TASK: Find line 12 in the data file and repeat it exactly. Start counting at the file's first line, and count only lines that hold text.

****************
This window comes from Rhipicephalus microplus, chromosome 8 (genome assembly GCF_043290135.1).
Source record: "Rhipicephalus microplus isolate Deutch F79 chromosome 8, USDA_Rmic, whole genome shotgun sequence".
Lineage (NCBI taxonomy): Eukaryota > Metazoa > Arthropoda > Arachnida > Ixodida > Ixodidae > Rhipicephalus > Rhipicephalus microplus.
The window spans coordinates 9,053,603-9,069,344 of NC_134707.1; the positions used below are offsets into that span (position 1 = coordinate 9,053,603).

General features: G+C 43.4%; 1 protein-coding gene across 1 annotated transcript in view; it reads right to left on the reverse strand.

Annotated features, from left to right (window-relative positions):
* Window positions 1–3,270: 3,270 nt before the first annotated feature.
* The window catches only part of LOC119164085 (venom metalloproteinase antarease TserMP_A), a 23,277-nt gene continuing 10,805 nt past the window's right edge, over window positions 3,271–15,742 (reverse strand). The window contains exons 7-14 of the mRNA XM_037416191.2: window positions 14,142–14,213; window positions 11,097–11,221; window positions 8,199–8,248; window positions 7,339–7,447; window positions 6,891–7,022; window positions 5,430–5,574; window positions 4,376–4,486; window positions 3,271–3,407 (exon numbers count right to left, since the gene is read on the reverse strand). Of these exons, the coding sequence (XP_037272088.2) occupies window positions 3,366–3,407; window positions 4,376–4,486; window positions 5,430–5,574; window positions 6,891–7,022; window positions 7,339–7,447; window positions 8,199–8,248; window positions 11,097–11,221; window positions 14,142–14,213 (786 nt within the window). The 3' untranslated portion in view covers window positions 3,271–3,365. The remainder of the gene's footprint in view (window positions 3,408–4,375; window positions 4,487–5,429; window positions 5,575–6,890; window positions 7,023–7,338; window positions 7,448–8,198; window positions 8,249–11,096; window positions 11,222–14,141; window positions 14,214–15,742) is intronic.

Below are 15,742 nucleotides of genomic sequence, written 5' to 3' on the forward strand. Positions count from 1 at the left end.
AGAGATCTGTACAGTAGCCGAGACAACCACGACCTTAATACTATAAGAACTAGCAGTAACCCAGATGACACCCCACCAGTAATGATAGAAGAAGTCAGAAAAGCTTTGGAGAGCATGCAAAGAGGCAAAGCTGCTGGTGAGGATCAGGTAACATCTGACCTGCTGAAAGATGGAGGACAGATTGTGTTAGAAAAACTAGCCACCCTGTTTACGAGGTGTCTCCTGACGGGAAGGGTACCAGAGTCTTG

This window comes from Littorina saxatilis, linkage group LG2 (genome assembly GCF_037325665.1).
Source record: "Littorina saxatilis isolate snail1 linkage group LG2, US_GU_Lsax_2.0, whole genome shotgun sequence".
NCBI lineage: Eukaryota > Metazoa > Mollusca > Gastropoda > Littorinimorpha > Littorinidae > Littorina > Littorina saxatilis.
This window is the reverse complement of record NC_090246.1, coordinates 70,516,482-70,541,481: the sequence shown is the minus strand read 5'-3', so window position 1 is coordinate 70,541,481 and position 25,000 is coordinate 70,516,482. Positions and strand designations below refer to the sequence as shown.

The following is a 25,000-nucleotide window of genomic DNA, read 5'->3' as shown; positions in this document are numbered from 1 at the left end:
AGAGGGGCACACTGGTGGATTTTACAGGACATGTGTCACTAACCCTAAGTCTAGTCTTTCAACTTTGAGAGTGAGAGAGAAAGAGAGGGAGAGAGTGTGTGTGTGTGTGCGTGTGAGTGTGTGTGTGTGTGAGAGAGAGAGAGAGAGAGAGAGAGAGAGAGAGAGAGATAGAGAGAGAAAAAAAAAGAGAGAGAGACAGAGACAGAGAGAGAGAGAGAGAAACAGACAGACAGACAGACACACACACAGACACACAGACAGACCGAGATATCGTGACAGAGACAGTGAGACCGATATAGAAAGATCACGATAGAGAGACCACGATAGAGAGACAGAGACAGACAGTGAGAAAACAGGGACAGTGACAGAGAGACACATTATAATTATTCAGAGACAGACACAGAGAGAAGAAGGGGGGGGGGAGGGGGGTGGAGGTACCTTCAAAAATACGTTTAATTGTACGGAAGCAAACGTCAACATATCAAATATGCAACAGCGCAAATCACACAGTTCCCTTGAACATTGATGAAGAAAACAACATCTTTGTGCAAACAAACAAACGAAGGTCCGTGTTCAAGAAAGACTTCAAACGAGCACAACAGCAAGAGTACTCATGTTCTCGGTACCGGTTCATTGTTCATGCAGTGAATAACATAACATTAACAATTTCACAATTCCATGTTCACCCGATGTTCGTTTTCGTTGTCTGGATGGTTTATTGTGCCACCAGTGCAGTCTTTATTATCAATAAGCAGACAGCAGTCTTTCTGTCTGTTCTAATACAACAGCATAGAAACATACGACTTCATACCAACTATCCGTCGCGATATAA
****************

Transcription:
Source record: "Littorina saxatilis isolate snail1 linkage group LG2, US_GU_Lsax_2.0, whole genome shotgun sequence".